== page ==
C.D.C. Panel to Discuss Whether to Recommend Boosters for Children 5 to 11

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Scientific advisers to the Centers for Disease Control and Prevention will meet on Thursday to debate whether to recommend a third dose of the Pfizer-BioNTech vaccine to children ages 5 to 11.

The Food and Drug Administration authorized the booster shot for this age group on Tuesday. The C.D.C.’s advisers are also expected to endorse the shots. Dr. Rochelle Walensky, the agency’s director, is expected to sign off quickly on the recommendation.

The extra dose may boost immunity to the current Omicron variants in these children. Studies have shown that two doses of the vaccine offer virtually no barrier against infection with the Omicron variant in children ages 5 to 11, although protection against severe disease remains strong.

In adolescents ages 12 to 17, two doses offered little protection even against hospitalization, but a booster shot significantly improved immunity.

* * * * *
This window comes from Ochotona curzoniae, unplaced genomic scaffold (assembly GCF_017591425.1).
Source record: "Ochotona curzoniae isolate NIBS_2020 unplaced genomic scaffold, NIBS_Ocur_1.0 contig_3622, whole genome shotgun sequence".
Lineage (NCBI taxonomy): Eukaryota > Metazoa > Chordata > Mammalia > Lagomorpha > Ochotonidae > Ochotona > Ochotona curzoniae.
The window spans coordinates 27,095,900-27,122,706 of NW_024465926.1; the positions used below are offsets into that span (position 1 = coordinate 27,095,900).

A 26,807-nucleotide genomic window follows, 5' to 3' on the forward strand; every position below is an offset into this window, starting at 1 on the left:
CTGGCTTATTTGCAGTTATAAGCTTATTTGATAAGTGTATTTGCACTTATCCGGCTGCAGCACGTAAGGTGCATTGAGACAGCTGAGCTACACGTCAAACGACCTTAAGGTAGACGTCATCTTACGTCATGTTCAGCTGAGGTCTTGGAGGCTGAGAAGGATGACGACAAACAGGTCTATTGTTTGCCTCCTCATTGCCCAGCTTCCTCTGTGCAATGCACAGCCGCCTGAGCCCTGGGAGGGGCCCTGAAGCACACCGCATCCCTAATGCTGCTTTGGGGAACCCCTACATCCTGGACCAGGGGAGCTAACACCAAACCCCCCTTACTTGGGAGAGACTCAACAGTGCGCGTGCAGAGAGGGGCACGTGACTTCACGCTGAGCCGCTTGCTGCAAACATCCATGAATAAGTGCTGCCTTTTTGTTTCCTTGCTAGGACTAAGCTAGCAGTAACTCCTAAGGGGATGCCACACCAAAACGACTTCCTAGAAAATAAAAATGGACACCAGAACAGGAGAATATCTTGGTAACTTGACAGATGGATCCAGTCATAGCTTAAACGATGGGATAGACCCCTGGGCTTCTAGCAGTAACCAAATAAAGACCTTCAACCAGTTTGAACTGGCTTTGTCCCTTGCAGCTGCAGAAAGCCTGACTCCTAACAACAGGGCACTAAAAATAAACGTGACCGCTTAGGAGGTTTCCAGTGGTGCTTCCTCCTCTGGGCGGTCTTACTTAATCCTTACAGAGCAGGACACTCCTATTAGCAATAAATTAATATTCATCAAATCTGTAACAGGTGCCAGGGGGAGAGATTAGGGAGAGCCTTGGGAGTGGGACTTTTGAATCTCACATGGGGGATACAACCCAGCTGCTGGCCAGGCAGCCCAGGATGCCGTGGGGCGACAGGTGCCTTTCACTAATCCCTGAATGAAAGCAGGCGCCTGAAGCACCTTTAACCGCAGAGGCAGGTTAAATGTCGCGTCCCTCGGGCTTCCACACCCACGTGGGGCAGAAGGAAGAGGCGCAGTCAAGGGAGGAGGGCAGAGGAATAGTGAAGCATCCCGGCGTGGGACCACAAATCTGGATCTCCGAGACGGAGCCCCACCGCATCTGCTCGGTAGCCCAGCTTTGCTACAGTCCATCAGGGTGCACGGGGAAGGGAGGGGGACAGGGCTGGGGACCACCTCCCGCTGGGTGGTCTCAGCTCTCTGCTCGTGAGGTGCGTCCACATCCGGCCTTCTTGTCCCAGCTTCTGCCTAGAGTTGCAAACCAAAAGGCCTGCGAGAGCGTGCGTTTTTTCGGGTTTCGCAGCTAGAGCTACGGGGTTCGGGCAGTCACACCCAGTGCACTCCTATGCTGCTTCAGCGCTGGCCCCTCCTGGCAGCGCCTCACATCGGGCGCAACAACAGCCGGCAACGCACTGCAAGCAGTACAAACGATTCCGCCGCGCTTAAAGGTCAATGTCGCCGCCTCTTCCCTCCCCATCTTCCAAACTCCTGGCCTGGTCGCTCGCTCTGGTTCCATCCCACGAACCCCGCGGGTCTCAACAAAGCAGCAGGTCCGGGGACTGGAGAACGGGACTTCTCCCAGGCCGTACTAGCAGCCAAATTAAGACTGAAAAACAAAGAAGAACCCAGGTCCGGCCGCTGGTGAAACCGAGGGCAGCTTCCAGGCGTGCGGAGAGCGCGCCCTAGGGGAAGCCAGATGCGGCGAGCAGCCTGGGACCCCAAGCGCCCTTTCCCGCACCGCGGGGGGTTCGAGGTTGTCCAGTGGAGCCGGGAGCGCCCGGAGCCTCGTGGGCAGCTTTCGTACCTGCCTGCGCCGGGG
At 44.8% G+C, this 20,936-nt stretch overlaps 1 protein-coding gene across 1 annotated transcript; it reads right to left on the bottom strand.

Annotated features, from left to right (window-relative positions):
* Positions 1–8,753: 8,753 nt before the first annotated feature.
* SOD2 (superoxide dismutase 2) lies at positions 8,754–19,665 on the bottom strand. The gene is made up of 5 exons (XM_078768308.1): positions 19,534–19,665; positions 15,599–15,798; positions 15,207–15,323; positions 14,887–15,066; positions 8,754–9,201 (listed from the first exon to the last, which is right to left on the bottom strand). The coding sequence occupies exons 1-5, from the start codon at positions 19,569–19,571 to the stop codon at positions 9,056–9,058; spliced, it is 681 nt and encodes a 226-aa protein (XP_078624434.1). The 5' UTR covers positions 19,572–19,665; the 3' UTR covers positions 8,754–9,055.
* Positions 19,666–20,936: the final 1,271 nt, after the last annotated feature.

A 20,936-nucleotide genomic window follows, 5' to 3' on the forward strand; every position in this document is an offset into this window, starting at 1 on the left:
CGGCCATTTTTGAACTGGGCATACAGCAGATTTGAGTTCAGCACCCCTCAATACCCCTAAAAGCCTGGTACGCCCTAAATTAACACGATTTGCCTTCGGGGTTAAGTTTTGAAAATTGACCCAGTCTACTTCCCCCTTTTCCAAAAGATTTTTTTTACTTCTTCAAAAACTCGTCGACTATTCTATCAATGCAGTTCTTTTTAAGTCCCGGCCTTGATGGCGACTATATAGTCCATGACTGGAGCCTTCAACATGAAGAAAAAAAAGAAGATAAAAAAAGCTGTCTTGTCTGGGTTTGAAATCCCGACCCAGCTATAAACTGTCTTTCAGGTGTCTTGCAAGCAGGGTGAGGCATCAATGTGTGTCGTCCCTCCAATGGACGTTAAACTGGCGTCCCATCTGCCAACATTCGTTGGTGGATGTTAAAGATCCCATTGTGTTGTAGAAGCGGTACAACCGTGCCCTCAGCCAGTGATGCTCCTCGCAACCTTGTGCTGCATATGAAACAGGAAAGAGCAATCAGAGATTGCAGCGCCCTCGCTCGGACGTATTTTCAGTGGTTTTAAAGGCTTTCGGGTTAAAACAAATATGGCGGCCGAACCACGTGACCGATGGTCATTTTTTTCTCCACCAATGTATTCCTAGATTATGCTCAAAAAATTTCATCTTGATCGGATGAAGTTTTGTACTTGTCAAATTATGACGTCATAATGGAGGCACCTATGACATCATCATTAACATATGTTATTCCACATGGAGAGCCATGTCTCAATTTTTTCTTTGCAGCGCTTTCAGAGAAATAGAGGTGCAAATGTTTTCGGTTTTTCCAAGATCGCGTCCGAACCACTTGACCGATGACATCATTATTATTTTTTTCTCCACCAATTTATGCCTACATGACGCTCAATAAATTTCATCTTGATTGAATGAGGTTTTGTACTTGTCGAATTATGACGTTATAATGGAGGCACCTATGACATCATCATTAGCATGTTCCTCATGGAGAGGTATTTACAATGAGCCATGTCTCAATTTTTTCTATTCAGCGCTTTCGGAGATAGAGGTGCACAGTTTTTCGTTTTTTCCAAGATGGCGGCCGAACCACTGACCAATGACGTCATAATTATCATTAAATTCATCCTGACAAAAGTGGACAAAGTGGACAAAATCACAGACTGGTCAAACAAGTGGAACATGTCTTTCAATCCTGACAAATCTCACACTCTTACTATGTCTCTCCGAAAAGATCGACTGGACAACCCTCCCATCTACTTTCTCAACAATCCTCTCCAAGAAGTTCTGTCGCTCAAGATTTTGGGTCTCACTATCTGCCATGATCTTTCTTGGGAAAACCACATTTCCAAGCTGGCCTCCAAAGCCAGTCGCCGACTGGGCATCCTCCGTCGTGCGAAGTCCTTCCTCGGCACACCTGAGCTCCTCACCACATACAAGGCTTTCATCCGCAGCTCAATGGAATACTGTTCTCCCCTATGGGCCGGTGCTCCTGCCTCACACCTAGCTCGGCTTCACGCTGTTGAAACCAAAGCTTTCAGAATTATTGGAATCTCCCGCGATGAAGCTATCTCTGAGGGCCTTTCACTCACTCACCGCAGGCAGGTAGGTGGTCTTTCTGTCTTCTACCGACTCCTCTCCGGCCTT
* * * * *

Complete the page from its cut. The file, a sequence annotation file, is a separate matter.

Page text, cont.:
Pfizer and BioNTech reported on Tuesday that in children ages 5 to 11, a third dose generated antibodies against both the Omicron variant and the original version of the coronavirus. In a clinical trial, the children received 10 micrograms of vaccine — one-third of the dose given to adolescents and adults — in each shot.

As with the first two doses, the booster shot appeared safe, the companies reported. The most commonly reported side effects were pain, redness and swelling at the injection site, as well as aches, chills and fever.

Fewer than one-third of 5- to 11-year-olds in the United States have received two doses. Many parents have hesitated to immunize their children, in part because they are at much lower risk of severe disease than adults.

But record numbers of children were hospitalized during the Omicron surge this winter. And some studies suggest that even children who have a mild illness may experience symptoms for months.